Is Physical Distancing hurting your Relationship?
…and 7 tips that can help according to Dr. Thomas Ungar.
Spring was in the air. We were all making camping plans and enjoying the blooming Crab-apples; blissfully unaware of the approaching adjustments that would soon be our norm. In what felt like only moments the entire world went into lockdown, and nothing has been the same since.
“After 4 years married, how have I never noticed you forget all the lights on when you leave the room?” asked Ryan, who was starting to notice all the little things that annoyed him about his wife Carly.
“I guess you used to leave for work before me prior to the lockdown” snarked Carly, who was making discoveries of her own.
The COVID-19 pandemic and physical distancing have affected everyone. Spending the majority of time together can take a toll on even the healthiest relationships. All the challenges are only heightened by the communication differences by men and women. Men tend not to be as open to discussing their feelings or vulnerability and women tend find it easier to socially connect and be more direct about their feelings.
In these difficult times, where we are spending more time at home, we all need to compromise and be a lot more forgiving. We need to be aware of the communication differences between men and women, more specifically, our spouses or partners. To overcome barriers together couples can try:
1. Acknowledge you are both trying. No one is perfect.
2. Be kind and do your best to understand where the other person is coming from.
3. Show grace. It is about getting along and being forgiving.
4. Accept that you have communication differences.
5. Adjust your expectations at a time like this.
6. Be less controlling and give permission to the other person permission to do a task or communicate in their own way.
7. Switch it up, go outside for a walk, find a new hobby to do together. Breaking out of the daily grind by finding something fun and different to do together will remind you of why you enjoy being together.
“I don’t know why I even bother saying anything to you.” Ryan was getting frustrated. He was just trying to explain his point. This is usually when he begins to shut down.
“Ryan! We have to be able to talk things out!” exclaimed Carly, who could see their usual communication pattern unfolding.
Often, men can find it hard to voice their concerns, as a result they may resort to internalizing their thoughts and emotions. This can lead to increased stress on the relationship and cause a fracture in the relationship.
Below is a list of some non-traditional methods of communication that Dr. Thomas Ungar suggests for connecting with men.
1. Be direct by asking them how they are doing. Don’t beat around the bush, keep it simple.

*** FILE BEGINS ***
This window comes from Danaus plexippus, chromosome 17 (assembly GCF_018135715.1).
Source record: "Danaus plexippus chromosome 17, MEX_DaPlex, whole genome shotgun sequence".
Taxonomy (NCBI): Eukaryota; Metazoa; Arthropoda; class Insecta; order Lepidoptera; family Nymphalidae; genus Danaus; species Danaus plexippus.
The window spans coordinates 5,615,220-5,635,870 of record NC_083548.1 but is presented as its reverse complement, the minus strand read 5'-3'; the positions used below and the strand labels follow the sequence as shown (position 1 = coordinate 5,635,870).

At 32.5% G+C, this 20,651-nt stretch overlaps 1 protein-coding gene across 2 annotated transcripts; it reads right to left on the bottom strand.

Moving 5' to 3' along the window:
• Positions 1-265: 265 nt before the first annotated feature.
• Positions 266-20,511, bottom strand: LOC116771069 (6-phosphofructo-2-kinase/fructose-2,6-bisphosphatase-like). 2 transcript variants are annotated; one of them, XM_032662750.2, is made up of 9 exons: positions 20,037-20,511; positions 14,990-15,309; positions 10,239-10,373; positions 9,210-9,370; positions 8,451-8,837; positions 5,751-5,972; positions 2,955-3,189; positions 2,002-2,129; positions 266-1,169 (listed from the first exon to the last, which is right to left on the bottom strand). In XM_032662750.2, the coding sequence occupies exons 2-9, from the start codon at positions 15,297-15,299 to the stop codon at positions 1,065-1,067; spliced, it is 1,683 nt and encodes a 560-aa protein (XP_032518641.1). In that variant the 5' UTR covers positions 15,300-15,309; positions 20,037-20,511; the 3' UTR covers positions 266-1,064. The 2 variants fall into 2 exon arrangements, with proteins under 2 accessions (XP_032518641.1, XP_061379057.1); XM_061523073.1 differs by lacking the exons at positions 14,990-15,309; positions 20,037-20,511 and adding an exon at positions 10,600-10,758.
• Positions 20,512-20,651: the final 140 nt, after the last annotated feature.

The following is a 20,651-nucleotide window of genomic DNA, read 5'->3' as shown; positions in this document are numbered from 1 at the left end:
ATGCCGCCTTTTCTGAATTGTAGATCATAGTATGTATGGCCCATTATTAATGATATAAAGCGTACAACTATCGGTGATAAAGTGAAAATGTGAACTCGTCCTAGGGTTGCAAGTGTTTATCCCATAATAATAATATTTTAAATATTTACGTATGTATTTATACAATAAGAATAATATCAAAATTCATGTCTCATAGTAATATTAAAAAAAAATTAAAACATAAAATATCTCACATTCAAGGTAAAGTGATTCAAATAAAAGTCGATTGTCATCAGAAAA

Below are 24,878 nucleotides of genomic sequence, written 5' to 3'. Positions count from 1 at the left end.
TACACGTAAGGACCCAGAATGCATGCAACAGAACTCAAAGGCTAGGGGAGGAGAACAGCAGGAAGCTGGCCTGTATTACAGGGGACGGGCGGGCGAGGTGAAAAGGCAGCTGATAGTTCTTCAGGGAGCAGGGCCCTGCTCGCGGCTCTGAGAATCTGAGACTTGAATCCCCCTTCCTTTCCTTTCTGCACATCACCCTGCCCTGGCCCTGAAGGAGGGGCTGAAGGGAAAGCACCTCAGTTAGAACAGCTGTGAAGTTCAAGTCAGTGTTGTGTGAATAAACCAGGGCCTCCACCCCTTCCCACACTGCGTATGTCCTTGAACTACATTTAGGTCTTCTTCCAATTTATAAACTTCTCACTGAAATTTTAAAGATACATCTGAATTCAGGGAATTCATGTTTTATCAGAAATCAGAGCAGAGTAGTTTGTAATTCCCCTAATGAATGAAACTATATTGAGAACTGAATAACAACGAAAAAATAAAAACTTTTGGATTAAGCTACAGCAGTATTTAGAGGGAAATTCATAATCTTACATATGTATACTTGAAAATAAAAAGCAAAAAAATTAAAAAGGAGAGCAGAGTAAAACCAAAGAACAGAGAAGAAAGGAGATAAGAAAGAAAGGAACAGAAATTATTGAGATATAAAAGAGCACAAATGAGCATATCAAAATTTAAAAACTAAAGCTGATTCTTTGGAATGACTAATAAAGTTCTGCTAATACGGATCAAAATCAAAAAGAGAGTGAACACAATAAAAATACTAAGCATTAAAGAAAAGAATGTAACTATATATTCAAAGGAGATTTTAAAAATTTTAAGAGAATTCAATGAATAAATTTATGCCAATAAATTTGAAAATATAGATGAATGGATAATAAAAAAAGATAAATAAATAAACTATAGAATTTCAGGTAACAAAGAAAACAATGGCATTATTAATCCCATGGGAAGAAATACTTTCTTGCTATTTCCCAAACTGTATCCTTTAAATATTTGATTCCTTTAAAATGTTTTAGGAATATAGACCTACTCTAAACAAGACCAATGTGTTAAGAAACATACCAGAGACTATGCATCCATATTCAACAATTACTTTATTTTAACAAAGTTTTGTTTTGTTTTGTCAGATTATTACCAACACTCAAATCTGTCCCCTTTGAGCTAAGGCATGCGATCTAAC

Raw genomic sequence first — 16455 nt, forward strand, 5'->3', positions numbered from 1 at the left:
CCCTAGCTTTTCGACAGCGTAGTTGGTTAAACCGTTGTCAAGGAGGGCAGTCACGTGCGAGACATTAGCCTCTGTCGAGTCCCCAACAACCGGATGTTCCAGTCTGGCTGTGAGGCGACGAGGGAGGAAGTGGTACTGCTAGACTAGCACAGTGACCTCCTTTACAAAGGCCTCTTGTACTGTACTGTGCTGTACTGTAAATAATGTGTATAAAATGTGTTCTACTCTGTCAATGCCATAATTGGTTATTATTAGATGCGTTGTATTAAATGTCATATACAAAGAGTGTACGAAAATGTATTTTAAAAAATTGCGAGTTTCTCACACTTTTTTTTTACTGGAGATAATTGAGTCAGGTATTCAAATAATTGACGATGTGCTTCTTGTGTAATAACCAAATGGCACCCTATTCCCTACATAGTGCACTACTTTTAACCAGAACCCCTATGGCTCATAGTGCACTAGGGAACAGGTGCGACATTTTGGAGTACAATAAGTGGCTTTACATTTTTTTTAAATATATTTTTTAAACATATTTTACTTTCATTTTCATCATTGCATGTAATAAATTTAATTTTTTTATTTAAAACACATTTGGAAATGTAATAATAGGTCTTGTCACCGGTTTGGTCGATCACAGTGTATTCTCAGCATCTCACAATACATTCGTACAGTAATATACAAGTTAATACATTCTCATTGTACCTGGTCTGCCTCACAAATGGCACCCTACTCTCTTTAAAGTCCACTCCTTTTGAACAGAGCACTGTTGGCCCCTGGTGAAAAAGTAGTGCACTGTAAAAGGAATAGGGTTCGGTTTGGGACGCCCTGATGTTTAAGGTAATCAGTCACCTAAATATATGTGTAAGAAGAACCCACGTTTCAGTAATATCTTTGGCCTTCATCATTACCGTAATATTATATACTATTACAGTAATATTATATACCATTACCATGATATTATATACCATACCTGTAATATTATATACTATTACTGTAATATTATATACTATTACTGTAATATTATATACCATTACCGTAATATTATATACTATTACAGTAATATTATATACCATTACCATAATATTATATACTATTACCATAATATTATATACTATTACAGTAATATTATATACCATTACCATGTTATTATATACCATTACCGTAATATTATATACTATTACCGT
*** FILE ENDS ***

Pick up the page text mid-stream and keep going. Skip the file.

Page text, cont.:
2. Look, watch, and pick-up the indirect physical cues to see what they are saying, even if they have a hard time expressing it out loud.
3. Change your seating position to reduce the pressure of vocalizing emotions. Try talking to each other sitting shoulder-to-shoulder instead of face-to-face.
4. Talk to them in their personal safe spaces. Reaching into the environment of where men are at, like in the hockey dressing rooms, in the coffee shops or wherever they are will be beneficial in helping their openness.
5. Do occasional check-ins just to see how it’s going.
6. Guys reach out to each other through phone calls and video chats too. Encouraging this can give men an outlet to vent and let out some steam.
It seems that everyone is experiencing some level of anxiety these days. Anxiety represents an emotional response to some perceived future threat.
Therefore, it’s important to practice empathy over judgement, one of the “playing hard traits” in the Resilient Mind Training program. Remember, we are all going through this together.
“I’m sorry for how I reacted, would you be interested in having an at-home date night, I would love to connect with you outside of our normal routine again” asked Carly, who was noticing Ryan’s behavior and picked up on his anxieties.
“I think that is just what we need” replied Ryan with a sigh of relief.
For more information, visit www.TheResilientMind.life or get in touch with Lise Hill at Lise.Hill@TheResilientMind.life. If you want to improve your communication skills, learn more about resilience training, the 10-week program we offer is a virtual experience like no other that will transform your relationship skills and heighten your social awareness.
Dr. Thomas Ungar is a Psychiatrist-in-Chief at St. Michael’s Hospital. He is also an Associate Professor with Psychotherapies, Humanities and Educational Scholarship. Learn more about Dr. Thomas Ungar and his credentials here.